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Selective self-stereotyping.

by Monica Biernat, Theresa K Vescio, Michelle L Green
Journal of Personality and Social Psychology ()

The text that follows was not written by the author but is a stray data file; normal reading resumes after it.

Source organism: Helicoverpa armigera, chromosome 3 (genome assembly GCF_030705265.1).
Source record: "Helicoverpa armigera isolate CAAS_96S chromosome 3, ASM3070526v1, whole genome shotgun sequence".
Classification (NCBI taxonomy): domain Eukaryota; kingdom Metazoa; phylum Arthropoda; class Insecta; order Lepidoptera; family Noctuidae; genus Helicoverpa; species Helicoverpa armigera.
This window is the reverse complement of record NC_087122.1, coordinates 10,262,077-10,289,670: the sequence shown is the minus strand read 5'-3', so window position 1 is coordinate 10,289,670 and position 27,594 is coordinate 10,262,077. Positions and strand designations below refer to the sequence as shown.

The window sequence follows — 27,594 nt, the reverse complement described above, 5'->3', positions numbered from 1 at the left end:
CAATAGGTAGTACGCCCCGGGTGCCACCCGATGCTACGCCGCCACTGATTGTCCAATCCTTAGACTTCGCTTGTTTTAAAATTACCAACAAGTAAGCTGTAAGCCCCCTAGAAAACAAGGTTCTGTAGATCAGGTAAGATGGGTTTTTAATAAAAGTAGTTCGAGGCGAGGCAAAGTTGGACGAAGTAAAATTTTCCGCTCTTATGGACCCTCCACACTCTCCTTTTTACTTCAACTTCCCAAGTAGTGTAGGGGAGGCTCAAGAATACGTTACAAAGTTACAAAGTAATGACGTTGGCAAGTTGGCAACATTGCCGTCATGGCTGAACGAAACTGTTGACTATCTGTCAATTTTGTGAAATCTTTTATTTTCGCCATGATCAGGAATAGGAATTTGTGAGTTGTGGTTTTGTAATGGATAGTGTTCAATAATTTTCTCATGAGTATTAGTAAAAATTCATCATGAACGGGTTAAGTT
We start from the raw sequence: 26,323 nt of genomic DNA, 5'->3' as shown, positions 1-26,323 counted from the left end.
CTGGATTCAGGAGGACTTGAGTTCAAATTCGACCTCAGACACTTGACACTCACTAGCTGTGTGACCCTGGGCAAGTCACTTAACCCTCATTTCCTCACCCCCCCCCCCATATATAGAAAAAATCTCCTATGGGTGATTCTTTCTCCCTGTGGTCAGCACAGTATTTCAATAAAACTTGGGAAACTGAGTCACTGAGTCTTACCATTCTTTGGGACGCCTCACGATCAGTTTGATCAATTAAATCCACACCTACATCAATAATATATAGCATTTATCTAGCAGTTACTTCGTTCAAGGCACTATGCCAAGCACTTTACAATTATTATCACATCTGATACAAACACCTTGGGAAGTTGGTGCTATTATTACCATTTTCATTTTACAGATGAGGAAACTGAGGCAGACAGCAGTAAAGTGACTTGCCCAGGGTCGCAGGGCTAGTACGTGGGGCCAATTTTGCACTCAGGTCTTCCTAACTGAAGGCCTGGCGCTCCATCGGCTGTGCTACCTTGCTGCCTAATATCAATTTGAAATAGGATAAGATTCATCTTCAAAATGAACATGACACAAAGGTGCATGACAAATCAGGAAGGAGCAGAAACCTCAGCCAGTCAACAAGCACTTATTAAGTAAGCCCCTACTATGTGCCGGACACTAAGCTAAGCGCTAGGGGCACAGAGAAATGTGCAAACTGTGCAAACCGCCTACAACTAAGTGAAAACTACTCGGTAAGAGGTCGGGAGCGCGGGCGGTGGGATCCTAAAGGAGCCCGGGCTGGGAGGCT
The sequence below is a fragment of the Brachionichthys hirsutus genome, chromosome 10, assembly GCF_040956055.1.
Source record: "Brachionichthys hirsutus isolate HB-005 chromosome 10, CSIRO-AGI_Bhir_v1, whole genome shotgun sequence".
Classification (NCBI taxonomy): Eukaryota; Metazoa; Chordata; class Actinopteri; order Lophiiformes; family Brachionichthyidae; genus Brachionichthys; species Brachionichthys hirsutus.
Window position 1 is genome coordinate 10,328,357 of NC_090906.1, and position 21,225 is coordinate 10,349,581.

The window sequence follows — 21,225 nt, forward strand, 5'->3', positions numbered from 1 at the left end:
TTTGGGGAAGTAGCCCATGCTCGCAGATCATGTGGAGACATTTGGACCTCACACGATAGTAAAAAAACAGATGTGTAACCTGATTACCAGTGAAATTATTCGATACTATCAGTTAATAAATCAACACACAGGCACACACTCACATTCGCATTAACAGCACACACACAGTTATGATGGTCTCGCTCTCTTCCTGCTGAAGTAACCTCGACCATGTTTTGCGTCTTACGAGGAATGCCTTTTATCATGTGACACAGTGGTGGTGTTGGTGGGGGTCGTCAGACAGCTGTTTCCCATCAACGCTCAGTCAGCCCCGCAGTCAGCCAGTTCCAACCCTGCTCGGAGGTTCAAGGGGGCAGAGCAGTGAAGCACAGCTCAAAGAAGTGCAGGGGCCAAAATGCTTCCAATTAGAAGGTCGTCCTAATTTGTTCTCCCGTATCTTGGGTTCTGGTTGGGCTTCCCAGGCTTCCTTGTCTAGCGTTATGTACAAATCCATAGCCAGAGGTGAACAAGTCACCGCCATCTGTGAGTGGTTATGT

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In an examination of group members' responses to the threat of negative in-group characterizations, sorority/fraternity members were asked to rate themselves, their own sorority/fraternity, sororities/fraternities in general, and students in general on attributes that were stereotypic of sororities/fraternities. Results showed that individuals selectively self-stereotyped—they embraced positive stereotypes as highly descriptive of themselves and their closest in-groups but rejected negative stereotypes. They did not, however, deny that negative stereotypes were accurate or valid—they continued to accept them as typical of sororities/fraternities in general. This represents a protective, creative response to the threat posed by exposure to negative group attributes, in which self-stereotyping as a result of self-categorization is selective rather than complete. (PsycINFO Database Record (c) 2012 APA, all rights reserved)(journal abstract)

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